Justin Edgar


Justin is an award-winning writer, director and producer who fights against the false assumption that disability is a niche topic.

As a teenager Justin was diagnosed as hard of hearing. Already in love with film, he often bunked school to go to the cinema. He gained a first class degree in Film and began writing and directing Doctors for BBC1. At 26 he became the youngest ever director of a major UK feature film: Large was produced by Film Four and topped the UK video charts.

In 2004 Justin set up 104 Films, a training and production company specialising in disability and film. It creates authentic portrayals of disability on screen while training talented new disabled filmmakers and actors. 

Justin says: “When I was younger, I wish I knew that I was disabled. When most people think of disability they think of either cultural deafness, mobility or visual impairment, yet the vast majority of disabled people have a non-visible disability. To me the able-bodied’s focus on visible disabilities medicalises disability and that is very damaging to the notion of the social model and can marginalise the experience of people like me”.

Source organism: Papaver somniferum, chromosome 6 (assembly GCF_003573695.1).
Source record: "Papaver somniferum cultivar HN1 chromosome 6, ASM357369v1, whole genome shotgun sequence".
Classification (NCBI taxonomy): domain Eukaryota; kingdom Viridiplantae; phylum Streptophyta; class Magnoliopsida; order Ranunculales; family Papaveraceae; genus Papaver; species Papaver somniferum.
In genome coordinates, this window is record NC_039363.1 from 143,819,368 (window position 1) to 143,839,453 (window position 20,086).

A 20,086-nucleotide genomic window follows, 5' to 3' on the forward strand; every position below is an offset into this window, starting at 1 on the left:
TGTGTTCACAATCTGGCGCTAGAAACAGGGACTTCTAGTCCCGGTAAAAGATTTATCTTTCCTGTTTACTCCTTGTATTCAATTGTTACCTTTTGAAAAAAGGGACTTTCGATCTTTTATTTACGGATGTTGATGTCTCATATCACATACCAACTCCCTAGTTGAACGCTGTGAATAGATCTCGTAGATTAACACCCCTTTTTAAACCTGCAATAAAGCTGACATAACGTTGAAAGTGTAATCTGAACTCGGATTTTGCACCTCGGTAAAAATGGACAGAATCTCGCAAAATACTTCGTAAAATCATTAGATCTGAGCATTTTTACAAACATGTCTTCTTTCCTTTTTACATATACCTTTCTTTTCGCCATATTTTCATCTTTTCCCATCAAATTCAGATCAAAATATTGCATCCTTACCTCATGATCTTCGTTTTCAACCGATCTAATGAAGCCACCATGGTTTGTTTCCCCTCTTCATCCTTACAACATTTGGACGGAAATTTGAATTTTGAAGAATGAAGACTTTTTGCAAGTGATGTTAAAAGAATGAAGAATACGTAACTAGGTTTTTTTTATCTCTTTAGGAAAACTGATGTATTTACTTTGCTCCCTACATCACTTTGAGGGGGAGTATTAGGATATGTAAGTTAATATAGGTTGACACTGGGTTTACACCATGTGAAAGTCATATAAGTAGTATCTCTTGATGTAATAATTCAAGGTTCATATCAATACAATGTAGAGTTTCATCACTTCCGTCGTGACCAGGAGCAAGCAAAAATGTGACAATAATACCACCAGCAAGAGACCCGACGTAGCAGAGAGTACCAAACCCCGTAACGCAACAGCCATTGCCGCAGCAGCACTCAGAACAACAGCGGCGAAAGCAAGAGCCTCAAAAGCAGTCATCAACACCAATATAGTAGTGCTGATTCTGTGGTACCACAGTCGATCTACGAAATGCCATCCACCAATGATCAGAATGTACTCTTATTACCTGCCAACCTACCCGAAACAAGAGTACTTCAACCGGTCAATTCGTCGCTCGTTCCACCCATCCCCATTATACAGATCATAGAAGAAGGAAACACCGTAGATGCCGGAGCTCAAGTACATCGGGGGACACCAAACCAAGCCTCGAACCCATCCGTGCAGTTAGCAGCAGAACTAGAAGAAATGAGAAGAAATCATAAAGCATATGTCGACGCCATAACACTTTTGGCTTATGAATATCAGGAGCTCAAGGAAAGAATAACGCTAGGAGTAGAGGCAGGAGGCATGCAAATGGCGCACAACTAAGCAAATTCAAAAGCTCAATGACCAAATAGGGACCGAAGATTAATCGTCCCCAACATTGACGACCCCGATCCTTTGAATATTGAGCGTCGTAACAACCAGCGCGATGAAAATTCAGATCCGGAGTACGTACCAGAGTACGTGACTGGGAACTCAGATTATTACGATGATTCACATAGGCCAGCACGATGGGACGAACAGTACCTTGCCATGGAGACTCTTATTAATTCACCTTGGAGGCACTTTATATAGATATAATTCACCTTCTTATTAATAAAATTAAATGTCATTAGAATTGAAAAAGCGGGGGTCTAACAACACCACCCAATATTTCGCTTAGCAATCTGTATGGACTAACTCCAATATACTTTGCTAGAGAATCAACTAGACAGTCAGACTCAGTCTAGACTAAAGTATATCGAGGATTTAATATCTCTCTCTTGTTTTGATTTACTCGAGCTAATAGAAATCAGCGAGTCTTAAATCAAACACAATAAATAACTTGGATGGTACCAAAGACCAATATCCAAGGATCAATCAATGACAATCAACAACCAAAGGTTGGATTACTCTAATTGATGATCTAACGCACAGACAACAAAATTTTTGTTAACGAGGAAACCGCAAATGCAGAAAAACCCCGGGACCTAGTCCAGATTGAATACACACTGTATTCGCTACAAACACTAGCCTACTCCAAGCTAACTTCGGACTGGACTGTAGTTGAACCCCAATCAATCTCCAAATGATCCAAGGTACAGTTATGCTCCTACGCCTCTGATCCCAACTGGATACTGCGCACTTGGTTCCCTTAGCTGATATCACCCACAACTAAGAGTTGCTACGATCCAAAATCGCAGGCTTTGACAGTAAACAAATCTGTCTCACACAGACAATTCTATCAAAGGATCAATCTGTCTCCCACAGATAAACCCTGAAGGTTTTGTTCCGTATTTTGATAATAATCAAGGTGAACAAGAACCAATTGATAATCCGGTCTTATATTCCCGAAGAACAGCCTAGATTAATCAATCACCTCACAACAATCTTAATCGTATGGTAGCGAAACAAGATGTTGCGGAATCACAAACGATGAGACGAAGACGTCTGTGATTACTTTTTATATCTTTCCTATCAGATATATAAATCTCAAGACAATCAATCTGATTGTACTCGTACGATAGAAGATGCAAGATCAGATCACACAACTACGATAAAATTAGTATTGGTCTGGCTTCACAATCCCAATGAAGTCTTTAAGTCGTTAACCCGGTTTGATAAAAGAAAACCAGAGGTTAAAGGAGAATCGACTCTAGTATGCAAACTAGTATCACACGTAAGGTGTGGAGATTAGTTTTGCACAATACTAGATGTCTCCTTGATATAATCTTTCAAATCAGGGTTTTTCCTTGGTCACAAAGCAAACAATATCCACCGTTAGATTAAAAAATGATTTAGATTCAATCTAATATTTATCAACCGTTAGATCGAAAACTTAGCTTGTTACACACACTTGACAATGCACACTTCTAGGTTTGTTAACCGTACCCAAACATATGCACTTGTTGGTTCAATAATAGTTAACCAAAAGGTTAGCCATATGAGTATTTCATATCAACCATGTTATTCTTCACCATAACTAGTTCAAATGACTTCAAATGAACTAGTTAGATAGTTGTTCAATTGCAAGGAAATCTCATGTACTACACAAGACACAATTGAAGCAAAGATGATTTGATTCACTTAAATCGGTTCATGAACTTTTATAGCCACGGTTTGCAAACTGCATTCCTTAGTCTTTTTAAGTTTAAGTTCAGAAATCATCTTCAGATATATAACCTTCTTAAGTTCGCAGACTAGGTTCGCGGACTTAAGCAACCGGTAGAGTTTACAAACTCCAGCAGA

A BIFA and BAFTA jury member, he has helped create reasonable adjustment policy changes working with the BBC and British Film Institute. He directed the 2008 improvised comedy Special People about able-bodied misconceptions, which won an RTS award plus audience awards at film festivals in Berlin and Moscow. Justin’s online campaign #MakeFilmEqual resulted in his documentary about disability representation The Social Model, which was released this year to resounding acclaim.

His latest film The Marker, starring John Hannah and Cathy Tyson, has been acquired by Netflix. He is currently writing a book about New Disability Film and planning an exhibition on the disability rights movement due to open next year.